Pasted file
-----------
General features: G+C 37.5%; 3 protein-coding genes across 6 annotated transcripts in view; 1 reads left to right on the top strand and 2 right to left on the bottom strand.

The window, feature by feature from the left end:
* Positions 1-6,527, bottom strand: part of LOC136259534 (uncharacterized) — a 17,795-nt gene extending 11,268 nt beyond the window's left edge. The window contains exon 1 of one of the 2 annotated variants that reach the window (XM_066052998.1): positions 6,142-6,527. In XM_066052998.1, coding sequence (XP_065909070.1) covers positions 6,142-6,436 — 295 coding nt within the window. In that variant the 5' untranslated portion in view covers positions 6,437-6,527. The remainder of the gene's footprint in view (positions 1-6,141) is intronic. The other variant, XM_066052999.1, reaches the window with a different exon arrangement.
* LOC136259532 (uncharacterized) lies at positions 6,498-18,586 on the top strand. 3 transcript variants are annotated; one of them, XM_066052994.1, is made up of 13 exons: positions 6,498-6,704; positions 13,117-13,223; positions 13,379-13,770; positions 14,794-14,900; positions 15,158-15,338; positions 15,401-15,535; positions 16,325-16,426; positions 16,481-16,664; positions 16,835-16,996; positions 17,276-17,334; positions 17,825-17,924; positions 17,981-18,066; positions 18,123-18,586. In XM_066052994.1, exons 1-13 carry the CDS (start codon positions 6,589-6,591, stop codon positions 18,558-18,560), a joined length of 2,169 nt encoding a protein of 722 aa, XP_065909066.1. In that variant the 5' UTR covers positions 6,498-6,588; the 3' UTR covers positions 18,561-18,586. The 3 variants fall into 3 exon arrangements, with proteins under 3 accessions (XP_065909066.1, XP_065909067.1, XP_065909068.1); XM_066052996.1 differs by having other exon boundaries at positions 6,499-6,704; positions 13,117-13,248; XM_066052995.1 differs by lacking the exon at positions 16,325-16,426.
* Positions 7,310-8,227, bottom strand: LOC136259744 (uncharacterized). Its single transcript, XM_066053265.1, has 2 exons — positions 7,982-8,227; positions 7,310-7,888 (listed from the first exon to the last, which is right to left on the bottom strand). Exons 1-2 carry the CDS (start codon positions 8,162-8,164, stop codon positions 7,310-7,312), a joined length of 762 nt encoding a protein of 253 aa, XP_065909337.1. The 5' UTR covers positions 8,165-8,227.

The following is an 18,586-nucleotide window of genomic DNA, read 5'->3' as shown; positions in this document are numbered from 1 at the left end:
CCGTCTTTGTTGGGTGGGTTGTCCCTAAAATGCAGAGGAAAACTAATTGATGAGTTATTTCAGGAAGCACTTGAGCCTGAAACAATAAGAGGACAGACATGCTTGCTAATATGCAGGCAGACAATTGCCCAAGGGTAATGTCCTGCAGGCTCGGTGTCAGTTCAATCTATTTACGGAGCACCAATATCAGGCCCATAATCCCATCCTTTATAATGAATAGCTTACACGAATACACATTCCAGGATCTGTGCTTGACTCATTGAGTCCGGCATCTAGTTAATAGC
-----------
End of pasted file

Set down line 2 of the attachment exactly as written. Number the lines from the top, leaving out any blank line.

The window, feature by feature from the left end: